different letter combinations, about what makes great typography great.
It was beautiful, historical, artistically subtle in a way that science
can't capture, and I found it fascinating.
None of this had even a hope of any practical application in my
life. But ten years later when we were designing the first Macintosh
computer, it all came back to me, and we designed it all into the Mac.
It was the first computer with beautiful typography. If I had never
dropped in on that single course in college, the Mac would have never
had multiple typefaces or proportionally spaced fonts, and since
Windows just copied the Mac, it's likely that no personal computer
would have them.
If I had never dropped out, I would have never dropped in on
that calligraphy class and personals computers might not have the
wonderful typography that they do.
Of course it was impossible to connect the dots looking forward
when I was in college, but it was very, very clear looking backwards 10
years later. Again, you can't connect the dots looking forward. You can
only connect them looking backwards, so you have to trust that the dots
will somehow connect in your future. You have to trust in
something--your gut, destiny, life, karma, whatever--because believing
that the dots will connect down the road will give you the confidence
to follow your heart, even when it leads you off the well- worn path,
and that will make all the difference.
My second story is about love and loss. I was
lucky. I found what I loved to do early in life. Woz and I started
Apple in my parents' garage when I was twenty. We worked hard and in
ten years, Apple had grown from just the two of us in a garage into a
$2 billion company with over 4,000 employees. We'd just released our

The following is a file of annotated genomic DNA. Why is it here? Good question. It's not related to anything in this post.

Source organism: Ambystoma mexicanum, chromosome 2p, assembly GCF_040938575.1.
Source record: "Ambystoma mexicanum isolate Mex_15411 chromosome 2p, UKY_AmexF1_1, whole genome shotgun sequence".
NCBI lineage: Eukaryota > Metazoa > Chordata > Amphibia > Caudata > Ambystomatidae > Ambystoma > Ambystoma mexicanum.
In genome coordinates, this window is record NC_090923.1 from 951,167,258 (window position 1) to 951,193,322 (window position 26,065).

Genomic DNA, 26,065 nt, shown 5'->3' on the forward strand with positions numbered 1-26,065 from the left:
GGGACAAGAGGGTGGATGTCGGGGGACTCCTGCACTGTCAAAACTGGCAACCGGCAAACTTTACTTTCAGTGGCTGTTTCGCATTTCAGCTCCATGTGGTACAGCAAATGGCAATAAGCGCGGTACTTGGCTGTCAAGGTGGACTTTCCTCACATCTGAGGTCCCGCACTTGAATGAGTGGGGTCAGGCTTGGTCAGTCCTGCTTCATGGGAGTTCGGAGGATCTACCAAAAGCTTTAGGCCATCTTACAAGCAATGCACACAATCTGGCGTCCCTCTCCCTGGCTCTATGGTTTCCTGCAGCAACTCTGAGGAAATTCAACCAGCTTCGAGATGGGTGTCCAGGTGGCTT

finest creation, the Macintosh, a year earlier, and I'd just turned
thirty, and then I got fired. How can you get fired from a company you
started? Well, as Apple grew, we hired someone who I thought was very
talented to run the company with me, and for the first year or so,
things went well. But then our visions of the future began to diverge,
and eventually we had a falling out. When we did, our board of
directors sided with him, and so at thirty, I was out, and very
publicly out. What had been the focus of my entire adult life was gone,
and it was devastating. I really didn't know what to do for a few
months. I felt that I had let the previous generation of entrepreneurs
down, that I had dropped the baton as it was being passed to me. I met
with David Packard and Bob Noyce and tried to apologize for screwing up
so badly. I was a very public failure and I even thought about running
away from the Valley. But something slowly began to dawn on me. I still
loved what I did. The turn of events at Apple had not changed that one
bit. I'd been rejected but I was still in love. And so I decided to
I didn't see it then, but it turned out that getting fired from
Apple was the best thing that could have ever happened to me. The